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CompStat consists of regular performance meetings that involve comparing statistics.

First published

CompStat generally consists of regular face-to-face performance meetings that involve comparing statistics (for example, crime trends, patterns, and hot spot maps) and holding police leaders to account for the delivery of crime reduction strategies in their area (Silverman, 2006).

CompStat was one of the key reforms introduced in the New York Police Department during the 1990s (read the evidence on zero-tolerance policing). Similar approaches have since been implemented across the USA and internationally.

In New York's case however, CompStat was inseparably linked to the wider set of managerial changes introduced around the same time (for example, organisational decentralisation). Nevertheless, the specific purpose of the meetings has been described as enhancing internal accountability and encouraging the development of local problem-solving (Kelling and Sousa, 2001).

As such, CompStat might be regarded as a potentially useful way of targeting resources and focusing activity. While studies have helpfully described how CompStat has been implemented (for a summary, see Weisburd and others, 2006), the evidence on its effect on crime is limited.

It is particularly difficult to draw any firm conclusions about CompStat's impact because it has usually been introduced alongside other policing strategies (such as hot spots policing). Even advocates of CompStat have highlighted there is insufficient evidence to claim it can reduce crime (Silverman, 2006).

Research on CompStat implementation has highlighted that the meetings tend to be used to hold people to account for their performance, rather than for delivering problem-solving (Weisburd and others, 2006; Santos, 2013; Vito and others, 2017; Yuksel, 2014).

As a result, CompStat may reinforce traditional 'command and control' police hierarchies and approaches, and be a barrier to innovative local crime reduction activity (Yuksel, 2014). One study found, for example, that meetings focused on problem-solving produced greater innovation and had stronger crime control gains than CompStat meetings based around statistics (Bond and Braga, 2015).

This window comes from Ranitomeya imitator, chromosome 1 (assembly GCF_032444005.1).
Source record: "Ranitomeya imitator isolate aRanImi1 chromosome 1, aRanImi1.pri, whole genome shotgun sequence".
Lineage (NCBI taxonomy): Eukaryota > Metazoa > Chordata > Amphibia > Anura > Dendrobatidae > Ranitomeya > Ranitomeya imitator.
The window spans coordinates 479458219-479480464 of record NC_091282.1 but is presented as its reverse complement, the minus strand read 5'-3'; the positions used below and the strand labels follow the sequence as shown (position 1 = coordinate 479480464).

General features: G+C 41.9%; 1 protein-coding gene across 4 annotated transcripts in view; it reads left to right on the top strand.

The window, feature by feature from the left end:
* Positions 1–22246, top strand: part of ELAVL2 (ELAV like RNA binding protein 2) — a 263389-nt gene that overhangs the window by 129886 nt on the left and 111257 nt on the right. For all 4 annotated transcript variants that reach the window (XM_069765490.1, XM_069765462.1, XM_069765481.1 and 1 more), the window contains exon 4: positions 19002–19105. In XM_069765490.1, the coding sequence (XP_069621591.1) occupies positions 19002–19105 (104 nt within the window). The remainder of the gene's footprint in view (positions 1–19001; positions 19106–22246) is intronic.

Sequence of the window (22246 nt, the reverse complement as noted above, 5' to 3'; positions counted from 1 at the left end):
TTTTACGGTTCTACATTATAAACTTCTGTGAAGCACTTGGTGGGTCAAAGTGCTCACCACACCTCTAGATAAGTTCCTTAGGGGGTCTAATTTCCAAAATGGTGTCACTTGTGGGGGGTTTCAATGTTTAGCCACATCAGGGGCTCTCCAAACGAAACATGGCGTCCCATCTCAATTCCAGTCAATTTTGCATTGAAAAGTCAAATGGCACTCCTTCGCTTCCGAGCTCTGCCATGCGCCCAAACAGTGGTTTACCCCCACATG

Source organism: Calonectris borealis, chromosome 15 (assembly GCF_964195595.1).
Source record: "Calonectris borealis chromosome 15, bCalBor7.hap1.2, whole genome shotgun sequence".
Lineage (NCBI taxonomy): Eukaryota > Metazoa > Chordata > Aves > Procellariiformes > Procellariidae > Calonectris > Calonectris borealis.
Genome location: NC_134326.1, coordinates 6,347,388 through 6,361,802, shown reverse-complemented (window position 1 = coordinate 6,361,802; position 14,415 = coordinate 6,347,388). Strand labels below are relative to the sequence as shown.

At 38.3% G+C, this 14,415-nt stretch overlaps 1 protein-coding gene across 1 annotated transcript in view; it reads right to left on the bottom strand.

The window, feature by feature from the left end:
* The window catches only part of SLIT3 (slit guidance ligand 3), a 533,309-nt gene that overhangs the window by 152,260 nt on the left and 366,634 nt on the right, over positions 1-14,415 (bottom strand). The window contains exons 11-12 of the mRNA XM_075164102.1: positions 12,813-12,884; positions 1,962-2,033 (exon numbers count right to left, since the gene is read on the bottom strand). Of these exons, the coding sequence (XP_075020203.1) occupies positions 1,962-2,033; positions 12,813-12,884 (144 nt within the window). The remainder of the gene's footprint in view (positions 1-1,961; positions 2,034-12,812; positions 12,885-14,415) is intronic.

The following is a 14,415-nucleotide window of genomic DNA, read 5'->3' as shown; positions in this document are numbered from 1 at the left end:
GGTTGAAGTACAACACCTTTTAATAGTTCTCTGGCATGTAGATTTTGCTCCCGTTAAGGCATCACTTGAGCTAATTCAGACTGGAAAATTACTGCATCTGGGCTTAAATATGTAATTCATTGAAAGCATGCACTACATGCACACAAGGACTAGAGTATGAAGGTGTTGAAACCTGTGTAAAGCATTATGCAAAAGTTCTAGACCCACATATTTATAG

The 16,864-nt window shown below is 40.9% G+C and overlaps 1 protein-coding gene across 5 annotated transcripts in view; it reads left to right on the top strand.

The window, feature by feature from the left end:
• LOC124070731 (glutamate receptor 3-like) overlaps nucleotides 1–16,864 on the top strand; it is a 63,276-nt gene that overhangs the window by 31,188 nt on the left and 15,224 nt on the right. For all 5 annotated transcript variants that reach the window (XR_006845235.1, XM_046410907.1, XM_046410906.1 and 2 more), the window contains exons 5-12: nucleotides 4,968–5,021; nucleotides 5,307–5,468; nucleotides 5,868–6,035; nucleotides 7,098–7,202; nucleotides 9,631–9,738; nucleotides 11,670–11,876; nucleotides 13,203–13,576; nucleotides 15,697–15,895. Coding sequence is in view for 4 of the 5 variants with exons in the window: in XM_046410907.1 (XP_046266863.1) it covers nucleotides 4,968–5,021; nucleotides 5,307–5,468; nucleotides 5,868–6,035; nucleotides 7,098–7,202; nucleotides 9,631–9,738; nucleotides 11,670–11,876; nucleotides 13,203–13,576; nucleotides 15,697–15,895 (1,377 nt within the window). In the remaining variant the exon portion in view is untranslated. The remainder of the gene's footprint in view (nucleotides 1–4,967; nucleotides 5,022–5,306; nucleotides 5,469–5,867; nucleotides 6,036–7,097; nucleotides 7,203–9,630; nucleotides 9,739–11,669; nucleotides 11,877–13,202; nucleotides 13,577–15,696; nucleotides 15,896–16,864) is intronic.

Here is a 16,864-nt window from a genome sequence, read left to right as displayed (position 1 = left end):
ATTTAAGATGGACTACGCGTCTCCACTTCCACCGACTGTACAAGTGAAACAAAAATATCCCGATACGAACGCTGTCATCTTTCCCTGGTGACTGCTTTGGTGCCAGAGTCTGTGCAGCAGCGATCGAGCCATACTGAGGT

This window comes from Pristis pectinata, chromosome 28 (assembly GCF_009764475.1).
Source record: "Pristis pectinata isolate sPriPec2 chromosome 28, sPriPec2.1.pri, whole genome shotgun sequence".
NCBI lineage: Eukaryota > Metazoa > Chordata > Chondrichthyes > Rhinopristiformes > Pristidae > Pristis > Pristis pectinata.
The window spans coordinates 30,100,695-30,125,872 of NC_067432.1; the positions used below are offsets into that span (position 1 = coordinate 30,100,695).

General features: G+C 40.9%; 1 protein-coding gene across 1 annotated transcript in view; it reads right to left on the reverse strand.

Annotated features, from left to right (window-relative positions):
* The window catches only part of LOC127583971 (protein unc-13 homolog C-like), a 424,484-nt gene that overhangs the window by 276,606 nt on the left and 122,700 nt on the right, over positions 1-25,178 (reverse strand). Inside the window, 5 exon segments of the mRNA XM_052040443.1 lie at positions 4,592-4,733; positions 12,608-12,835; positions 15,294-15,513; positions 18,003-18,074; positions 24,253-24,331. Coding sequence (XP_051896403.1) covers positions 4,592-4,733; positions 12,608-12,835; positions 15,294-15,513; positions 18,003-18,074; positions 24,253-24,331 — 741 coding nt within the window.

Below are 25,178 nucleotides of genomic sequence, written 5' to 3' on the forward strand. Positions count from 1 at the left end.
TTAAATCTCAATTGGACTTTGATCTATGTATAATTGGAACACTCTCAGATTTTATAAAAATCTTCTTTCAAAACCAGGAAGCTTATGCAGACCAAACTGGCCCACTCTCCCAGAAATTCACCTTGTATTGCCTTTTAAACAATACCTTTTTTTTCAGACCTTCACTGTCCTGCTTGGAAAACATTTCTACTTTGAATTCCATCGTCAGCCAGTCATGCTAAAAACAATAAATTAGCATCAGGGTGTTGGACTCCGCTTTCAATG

An excessive focus on accountability can also increase the pressure on police leaders to deliver the numbers regardless of how they do it (for example, manipulating crime figures or not recording crimes) (Silverman, 2006; Eterno and others, 2016).


Bond BJ and Braga AA. (2015). 'Rethinking the Compstat process to enhance problem-solving responses: insights from a randomized field experiment'. Police Practice and Research, 16(1), pp 22-35.

Eterno JA, Verma A and Silverman EB. (2016). 'Police manipulations of Crime Reporting: Insiders' Revelations'. Justice Quarterly, 33(5), pp 811-835.

Kelling G and Sousa W. (2001). 'Do Police Matter? An Analysis of the Impact of New York City's Police Reforms'. New York: Manhattan Institute for Policy Research.

Mazerolle L, McBroom J and Rombouts S. (2011). 'CompStat in Australia: An analysis of the spatial and temporal impact'. Journal of Criminal Justice, 39(2), pp 128-136.

McElvain JP, Kposowa AJ and Gray BC. (2013). 'Testing a crime control model: Does strategic and directed deployment of police officers lead to lower crime?' Journal of Criminology.

Roeder O, Eisen L-B and Bowling J. (2015). 'What Caused the Crime Decline?' New York: Brennan Center for Justice, NYU Law School.

Santos RB. (2013). 'Implementation of a police organizational model for crime reduction'. Policing: An International Journal of Police Strategies & Management, 36(2), pp 395-311.

Silverman E. (2006). 'Compstat's Innovation'. In: Weisburd D and Braga A, eds. 'Police Innovation: Contrasting Perspectives'. Cambridge: Cambridge University Press.

Vito GF, Reed JC and Walsh WF. (2017). 'Police executives' and managers' perspectives on Compstat'. Police Practice and Research, 18(1), pp 15-25.

Weisburd D and others. (2006). 'Changing Everything So That Everything Can Remain The Same: Compstat and American Policing'. In: Weisburd D and Braga A, eds. 'Police Innovation: Contrasting Perspectives'. Cambridge: Cambridge University Press.

Yuksel Y. (2014). 'Implementation of Compstat in Police Organizations: The Case of Newark Police Department'. The Journal of International Social Research, 7(35), pp 779-801.

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